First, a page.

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Detection of quantitative trait loci for maternal traits using high-density genotypes of Blonde d’Aquitaine beef cattle

Michenet, Alexis, Barbat, Marine, Saintilan, Romain, Venot, Eric, Phocas, Florence
BMC genetics 2016 v.17 no.1 pp. 88
beef cows, calving, cattle breeds, cattle production, chromosomes, dairy cattle, genes, genotype, genotyping, mastitis, maternal effect, milk yield, phenotype, production technology, quantitative trait loci, single nucleotide polymorphism, suckling, udders, vitamin D-binding protein, weaning weight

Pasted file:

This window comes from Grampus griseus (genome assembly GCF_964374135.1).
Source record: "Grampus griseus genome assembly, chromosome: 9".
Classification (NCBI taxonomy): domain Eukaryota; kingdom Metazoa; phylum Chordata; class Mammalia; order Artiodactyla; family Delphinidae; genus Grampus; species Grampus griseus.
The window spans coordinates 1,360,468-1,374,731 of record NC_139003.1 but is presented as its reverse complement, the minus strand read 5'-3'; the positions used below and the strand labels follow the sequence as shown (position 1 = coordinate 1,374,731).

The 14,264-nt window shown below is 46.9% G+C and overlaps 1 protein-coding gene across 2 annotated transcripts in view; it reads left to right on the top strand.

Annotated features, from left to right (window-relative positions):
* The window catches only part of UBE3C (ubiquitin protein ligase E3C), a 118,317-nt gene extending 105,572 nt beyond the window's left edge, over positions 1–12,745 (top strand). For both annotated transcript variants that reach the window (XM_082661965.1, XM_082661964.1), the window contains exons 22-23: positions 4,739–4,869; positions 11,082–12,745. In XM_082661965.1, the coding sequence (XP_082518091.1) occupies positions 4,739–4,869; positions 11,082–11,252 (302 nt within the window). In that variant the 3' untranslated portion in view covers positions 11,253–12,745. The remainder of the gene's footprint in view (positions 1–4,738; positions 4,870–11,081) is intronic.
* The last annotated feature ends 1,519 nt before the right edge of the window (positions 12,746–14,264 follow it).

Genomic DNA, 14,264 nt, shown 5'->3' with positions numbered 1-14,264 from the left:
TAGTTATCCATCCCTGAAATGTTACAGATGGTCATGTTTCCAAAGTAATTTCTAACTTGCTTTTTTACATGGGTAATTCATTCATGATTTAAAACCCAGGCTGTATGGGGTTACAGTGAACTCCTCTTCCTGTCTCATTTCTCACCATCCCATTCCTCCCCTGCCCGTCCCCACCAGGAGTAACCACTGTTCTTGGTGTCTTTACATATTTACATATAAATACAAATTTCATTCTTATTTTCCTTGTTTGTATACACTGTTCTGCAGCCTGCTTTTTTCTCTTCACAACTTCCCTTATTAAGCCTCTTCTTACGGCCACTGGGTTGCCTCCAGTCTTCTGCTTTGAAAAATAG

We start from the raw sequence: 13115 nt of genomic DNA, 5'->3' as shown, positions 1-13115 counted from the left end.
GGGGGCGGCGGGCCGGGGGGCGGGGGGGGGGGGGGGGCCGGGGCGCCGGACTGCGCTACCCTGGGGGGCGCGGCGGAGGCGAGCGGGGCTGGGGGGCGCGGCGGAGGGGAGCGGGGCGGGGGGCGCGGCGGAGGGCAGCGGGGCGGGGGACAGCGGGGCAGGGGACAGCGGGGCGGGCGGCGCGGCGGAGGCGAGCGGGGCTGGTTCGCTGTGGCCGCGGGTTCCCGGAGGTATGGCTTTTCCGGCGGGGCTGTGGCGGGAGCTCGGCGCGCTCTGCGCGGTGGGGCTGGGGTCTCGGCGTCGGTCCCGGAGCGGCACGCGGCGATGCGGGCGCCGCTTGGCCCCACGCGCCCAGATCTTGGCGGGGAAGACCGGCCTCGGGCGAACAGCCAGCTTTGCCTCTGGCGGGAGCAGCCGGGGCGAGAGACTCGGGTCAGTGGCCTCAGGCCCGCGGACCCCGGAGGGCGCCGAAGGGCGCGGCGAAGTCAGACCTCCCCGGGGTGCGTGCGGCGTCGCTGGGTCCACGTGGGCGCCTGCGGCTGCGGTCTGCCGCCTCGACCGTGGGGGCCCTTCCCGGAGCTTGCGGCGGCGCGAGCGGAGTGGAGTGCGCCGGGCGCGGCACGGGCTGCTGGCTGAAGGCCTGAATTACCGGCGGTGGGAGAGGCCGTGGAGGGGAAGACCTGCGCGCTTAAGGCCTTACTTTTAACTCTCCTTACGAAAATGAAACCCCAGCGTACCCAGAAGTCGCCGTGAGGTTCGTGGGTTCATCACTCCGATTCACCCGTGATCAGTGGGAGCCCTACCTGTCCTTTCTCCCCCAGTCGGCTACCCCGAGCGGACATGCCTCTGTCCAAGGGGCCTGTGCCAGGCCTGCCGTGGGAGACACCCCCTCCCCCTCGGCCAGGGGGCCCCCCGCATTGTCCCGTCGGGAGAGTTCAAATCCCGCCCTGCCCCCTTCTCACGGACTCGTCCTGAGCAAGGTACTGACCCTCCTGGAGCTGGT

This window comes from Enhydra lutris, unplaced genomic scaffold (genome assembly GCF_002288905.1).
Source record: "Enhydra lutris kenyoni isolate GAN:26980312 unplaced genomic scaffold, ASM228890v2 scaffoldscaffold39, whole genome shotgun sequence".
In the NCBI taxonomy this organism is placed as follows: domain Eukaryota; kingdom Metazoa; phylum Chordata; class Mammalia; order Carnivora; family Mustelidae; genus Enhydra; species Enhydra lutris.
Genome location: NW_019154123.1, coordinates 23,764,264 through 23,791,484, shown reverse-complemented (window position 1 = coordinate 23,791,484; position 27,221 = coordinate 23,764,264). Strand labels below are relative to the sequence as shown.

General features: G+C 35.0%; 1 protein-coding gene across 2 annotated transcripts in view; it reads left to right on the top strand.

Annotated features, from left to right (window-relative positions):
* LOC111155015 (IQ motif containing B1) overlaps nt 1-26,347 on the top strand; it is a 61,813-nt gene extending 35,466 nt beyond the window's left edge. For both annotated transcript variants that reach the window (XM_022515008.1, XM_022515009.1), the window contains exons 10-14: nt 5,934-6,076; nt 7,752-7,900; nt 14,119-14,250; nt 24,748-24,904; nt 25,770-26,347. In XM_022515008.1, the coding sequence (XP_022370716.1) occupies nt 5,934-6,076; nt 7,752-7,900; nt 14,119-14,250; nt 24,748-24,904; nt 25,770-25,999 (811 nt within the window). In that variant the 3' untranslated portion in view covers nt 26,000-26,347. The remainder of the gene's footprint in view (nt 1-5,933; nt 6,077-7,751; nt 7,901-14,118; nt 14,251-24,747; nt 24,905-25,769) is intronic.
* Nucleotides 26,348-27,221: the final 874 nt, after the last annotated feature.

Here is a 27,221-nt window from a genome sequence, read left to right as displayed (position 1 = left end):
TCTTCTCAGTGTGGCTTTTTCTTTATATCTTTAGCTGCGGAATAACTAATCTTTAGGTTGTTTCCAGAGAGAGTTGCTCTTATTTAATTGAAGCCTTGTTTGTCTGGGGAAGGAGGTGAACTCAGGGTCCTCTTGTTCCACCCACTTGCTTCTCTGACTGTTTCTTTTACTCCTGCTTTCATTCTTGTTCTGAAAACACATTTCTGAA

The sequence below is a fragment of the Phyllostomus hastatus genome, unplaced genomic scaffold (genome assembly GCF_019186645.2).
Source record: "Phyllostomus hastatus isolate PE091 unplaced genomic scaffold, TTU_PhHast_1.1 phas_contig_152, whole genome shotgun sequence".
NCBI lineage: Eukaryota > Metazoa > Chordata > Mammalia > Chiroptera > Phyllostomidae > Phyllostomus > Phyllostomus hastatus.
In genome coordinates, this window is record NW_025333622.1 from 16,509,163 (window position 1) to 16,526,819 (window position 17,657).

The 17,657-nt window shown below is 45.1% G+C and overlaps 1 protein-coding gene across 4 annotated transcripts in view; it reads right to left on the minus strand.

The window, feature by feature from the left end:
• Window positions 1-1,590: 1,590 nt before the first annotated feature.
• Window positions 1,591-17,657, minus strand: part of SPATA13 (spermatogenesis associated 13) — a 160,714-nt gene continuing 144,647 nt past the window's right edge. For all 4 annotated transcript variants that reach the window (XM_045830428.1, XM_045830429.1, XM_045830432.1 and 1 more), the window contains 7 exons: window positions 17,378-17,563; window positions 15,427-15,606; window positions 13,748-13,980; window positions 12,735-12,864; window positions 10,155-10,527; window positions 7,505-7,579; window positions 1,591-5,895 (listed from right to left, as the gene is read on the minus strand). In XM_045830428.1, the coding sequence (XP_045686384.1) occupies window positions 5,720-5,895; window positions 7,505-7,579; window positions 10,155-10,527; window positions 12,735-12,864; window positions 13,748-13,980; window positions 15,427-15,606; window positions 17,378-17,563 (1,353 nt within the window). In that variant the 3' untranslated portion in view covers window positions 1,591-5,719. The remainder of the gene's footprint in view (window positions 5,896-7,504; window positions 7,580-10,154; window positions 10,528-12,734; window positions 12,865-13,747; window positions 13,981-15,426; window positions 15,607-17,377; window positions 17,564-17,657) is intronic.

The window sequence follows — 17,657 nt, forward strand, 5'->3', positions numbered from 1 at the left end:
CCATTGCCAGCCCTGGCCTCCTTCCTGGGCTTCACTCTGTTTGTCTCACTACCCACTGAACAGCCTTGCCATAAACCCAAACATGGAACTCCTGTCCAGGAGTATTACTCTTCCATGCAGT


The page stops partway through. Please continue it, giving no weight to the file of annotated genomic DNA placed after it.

BACKGROUND: The genetic determinism of the calving and suckling performance of beef cows is little known whereas these maternal traits are of major economic importance in beef cattle production systems. This paper aims to identify QTL regions and candidate genes that affect maternal performance traits in the Blonde d’Aquitaine breed. Three calving performance traits were studied: the maternal effect on calving score from field data, the calving score and pelvic opening recorded in station for primiparous cows. Three other traits related to suckling performance were also analysed: the maternal effect on weaning weight from field data, milk yield and the udder swelling score recorded in station for primiparous cows. A total of 2,505 animals were genotyped from various chip densities and imputed in high density chips for 706,791 SNP. The number of genotyped animals with phenotypes ranged from 1,151 to 2,284, depending on the trait considered. RESULTS: QTL detections were performed using a Bayes C approach. Evidence for a QTL was based on Bayes Factor values. Putative candidate genes were proposed for the QTL with major evidence for one of the six traits and for the QTL shared by at least two of the three traits underlying either calving or suckling performance. Nine candidate genes were proposed for calving performance among the nine highlighted QTL regions. The neuroregulin gene on chromosome 27 was notably identified as a very likely candidate gene for maternal calving performance. As for suckling abilities, seven candidate genes were identified among the 15 highlighted QTL. In particular, the Group-Specific Component gene on chromosome 6, which encodes vitamin D binding protein, is likely to have a major effect on maternal weaning weight in the Blonde d’Aquitaine breed. This gene had already been linked to milk production and clinical mastitis in dairy cattle. CONCLUSION: In the near future, these QTL findings and the preliminary proposals of candidate genes which act on the maternal performance of beef cows should help to identify putative causal mutations based on sequence data from different cattle breeds.